22. 22. VI. Languages A. A large number of languages are spoken in Africa. 1. Many such as Tigre and Chadic in NE Africa are restricted to small tribal groups. 2. Zulu is spoken by a large group in South Africa. 3. Arabic is the main language of North Africa and the adjoining countries just south of the Sahara. a. Other common languages include; Swahili, Hausa, and Malagasy. B. During the colonial period, several European languages became official languages in carious parts of Africa. 1. French , Portuguese, and English are still spoken over large areas. 2. These languages allow communication between tribal groups which speak different languages.
  23. 23. VII.Boundary disputes and Wars A. From the 16th Century onward, Africa was overrun by colonial powers including France, Britain, Portugal, Spain, and Germany. 1. The colonists had great impact in the areas of language, law, and education. 2. The current borders of the nations of Africa were determined during colonial times. a. These borders would often cut across tribal areas, separating member of the same ethnic group while brining together traditionally antagonistic tribes. i. The Somalis for instance found themselves in Somalia, Kenya, and Ethiopia.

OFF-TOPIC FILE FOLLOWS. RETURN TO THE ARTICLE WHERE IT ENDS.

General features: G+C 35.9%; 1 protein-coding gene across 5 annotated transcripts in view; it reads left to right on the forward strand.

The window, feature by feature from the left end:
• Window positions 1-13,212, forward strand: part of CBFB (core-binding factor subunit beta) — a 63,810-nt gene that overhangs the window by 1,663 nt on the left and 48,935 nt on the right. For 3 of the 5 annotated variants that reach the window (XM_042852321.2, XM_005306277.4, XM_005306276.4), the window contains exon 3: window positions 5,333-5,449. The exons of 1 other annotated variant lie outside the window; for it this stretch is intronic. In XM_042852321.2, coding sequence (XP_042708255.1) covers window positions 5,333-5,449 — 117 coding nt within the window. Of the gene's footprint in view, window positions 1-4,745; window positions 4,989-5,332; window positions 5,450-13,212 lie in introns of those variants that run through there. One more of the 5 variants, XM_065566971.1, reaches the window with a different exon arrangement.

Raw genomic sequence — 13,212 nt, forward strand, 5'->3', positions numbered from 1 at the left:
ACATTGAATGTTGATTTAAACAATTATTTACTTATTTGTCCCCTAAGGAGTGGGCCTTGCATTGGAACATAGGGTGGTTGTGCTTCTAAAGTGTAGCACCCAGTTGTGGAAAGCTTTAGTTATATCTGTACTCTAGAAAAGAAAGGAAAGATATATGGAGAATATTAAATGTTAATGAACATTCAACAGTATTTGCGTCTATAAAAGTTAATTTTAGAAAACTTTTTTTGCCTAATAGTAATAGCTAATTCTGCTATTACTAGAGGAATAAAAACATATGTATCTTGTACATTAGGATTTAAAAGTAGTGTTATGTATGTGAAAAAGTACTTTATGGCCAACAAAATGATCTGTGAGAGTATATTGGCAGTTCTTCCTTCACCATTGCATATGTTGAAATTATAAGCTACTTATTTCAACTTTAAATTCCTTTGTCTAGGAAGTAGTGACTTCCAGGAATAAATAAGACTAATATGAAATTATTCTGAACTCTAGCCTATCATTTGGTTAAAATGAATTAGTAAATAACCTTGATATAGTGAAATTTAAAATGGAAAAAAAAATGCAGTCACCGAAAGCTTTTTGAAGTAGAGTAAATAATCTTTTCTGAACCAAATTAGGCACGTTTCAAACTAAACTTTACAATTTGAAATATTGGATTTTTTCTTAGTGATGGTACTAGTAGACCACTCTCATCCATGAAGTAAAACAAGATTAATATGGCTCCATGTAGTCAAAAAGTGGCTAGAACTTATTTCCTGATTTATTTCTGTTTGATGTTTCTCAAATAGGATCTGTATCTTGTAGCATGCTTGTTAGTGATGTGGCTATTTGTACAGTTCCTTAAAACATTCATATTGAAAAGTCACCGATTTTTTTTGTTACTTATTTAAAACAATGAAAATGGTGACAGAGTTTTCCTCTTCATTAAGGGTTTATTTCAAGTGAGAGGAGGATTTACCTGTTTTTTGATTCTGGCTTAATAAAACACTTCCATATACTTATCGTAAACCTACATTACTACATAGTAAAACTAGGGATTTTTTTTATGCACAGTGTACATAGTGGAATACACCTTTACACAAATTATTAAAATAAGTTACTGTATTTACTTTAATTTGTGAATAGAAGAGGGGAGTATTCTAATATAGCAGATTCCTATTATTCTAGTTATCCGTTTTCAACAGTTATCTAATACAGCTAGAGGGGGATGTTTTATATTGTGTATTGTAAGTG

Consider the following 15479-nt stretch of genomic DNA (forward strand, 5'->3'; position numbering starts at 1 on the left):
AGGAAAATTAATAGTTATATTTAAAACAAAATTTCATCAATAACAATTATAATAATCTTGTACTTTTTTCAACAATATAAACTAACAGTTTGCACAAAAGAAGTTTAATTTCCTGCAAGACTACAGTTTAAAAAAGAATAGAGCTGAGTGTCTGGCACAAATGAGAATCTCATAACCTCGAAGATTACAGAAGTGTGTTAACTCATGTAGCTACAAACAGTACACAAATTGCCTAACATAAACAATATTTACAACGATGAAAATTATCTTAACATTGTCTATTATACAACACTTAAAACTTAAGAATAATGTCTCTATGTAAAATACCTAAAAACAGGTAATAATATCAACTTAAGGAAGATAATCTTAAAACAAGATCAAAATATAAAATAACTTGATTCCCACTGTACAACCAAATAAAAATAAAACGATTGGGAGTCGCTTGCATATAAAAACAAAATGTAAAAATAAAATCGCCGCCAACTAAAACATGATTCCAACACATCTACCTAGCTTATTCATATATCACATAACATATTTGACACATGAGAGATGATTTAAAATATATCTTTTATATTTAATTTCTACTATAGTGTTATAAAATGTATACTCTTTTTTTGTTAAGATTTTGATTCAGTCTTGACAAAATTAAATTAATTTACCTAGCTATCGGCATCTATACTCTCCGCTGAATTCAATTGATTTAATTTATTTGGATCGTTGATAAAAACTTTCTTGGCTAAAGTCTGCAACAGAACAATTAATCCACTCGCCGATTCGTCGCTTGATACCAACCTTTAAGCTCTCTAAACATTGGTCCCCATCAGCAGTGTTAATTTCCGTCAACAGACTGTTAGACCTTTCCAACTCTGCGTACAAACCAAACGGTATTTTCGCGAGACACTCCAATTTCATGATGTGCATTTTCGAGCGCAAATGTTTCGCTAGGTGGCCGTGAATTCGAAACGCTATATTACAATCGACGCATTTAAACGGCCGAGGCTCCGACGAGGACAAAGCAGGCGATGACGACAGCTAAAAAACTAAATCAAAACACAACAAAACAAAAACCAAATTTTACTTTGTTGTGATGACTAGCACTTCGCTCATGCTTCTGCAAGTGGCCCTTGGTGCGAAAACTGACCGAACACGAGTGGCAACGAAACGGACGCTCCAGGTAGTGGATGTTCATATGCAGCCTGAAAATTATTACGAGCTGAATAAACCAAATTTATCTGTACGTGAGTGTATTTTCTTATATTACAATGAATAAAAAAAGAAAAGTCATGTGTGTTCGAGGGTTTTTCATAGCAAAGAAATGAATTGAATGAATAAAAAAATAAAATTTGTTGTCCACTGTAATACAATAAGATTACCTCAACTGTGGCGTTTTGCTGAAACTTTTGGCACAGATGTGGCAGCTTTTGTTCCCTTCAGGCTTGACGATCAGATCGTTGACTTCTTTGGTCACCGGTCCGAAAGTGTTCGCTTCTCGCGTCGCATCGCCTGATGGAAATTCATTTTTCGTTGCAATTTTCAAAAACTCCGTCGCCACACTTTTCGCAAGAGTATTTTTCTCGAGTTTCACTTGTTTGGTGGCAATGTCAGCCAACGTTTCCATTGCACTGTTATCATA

24. 24. B. Following decolonization, several tribal conflicts have erupted. 1. Genocide of Tutsis by the Hutus in Rwanda in 1994. Nigeria had a period of insurrection when its southern part seceded to form a short-lived Republic of Biafra. 2. Civil war in the Democratic Republic of the Congo between 1999 and 2003 killed around 2.5 million people. 3. The Zulu of South Africa continues to demand for greater autonomy.
  25. 25. MAP OF AFRICA